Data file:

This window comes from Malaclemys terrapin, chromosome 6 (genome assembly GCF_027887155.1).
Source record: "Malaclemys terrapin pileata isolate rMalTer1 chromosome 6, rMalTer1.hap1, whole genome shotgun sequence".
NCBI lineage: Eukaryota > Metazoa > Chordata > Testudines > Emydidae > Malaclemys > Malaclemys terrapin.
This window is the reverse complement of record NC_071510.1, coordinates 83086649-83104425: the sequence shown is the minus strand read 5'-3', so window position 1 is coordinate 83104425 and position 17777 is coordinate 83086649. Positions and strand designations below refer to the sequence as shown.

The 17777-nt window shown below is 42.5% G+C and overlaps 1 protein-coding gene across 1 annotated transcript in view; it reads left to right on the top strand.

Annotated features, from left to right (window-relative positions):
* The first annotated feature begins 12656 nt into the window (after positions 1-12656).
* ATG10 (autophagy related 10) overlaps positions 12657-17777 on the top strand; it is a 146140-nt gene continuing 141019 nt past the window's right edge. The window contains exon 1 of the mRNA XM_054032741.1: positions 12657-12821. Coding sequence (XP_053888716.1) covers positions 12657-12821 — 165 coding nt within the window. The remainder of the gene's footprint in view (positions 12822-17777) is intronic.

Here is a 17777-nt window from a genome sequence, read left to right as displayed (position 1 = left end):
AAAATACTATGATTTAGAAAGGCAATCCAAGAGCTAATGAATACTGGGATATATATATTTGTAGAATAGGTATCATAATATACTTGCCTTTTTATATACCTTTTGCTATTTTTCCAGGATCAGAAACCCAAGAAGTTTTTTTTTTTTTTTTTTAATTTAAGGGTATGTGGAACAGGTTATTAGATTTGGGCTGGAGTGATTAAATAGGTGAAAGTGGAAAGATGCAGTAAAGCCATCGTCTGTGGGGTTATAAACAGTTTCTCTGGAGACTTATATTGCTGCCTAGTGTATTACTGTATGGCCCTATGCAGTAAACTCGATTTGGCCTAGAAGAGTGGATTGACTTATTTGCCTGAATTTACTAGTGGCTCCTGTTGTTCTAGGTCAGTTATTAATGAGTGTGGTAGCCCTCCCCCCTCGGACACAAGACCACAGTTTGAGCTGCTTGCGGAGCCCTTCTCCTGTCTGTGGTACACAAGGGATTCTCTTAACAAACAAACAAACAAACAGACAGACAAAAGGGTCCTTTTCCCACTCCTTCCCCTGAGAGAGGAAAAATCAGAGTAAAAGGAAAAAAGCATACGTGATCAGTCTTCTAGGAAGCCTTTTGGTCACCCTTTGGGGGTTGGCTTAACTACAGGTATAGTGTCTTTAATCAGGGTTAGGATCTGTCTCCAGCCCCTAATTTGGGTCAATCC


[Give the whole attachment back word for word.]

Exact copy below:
This window comes from Malaclemys terrapin, chromosome 6 (genome assembly GCF_027887155.1).
Source record: "Malaclemys terrapin pileata isolate rMalTer1 chromosome 6, rMalTer1.hap1, whole genome shotgun sequence".
NCBI lineage: Eukaryota > Metazoa > Chordata > Testudines > Emydidae > Malaclemys > Malaclemys terrapin.
This window is the reverse complement of record NC_071510.1, coordinates 83086649-83104425: the sequence shown is the minus strand read 5'-3', so window position 1 is coordinate 83104425 and position 17777 is coordinate 83086649. Positions and strand designations below refer to the sequence as shown.

The 17777-nt window shown below is 42.5% G+C and overlaps 1 protein-coding gene across 1 annotated transcript in view; it reads left to right on the top strand.

Annotated features, from left to right (window-relative positions):
* The first annotated feature begins 12656 nt into the window (after positions 1-12656).
* ATG10 (autophagy related 10) overlaps positions 12657-17777 on the top strand; it is a 146140-nt gene continuing 141019 nt past the window's right edge. The window contains exon 1 of the mRNA XM_054032741.1: positions 12657-12821. Coding sequence (XP_053888716.1) covers positions 12657-12821 — 165 coding nt within the window. The remainder of the gene's footprint in view (positions 12822-17777) is intronic.

Here is a 17777-nt window from a genome sequence, read left to right as displayed (position 1 = left end):
AAAATACTATGATTTAGAAAGGCAATCCAAGAGCTAATGAATACTGGGATATATATATTTGTAGAATAGGTATCATAATATACTTGCCTTTTTATATACCTTTTGCTATTTTTCCAGGATCAGAAACCCAAGAAGTTTTTTTTTTTTTTTTTTAATTTAAGGGTATGTGGAACAGGTTATTAGATTTGGGCTGGAGTGATTAAATAGGTGAAAGTGGAAAGATGCAGTAAAGCCATCGTCTGTGGGGTTATAAACAGTTTCTCTGGAGACTTATATTGCTGCCTAGTGTATTACTGTATGGCCCTATGCAGTAAACTCGATTTGGCCTAGAAGAGTGGATTGACTTATTTGCCTGAATTTACTAGTGGCTCCTGTTGTTCTAGGTCAGTTATTAATGAGTGTGGTAGCCCTCCCCCCTCGGACACAAGACCACAGTTTGAGCTGCTTGCGGAGCCCTTCTCCTGTCTGTGGTACACAAGGGATTCTCTTAACAAACAAACAAACAAACAGACAGACAAAAGGGTCCTTTTCCCACTCCTTCCCCTGAGAGAGGAAAAATCAGAGTAAAAGGAAAAAAGCATACGTGATCAGTCTTCTAGGAAGCCTTTTGGTCACCCTTTGGGGGTTGGCTTAACTACAGGTATAGTGTCTTTAATCAGGGTTAGGATCTGTCTCCAGCCCCTAATTTGGGTCAATCC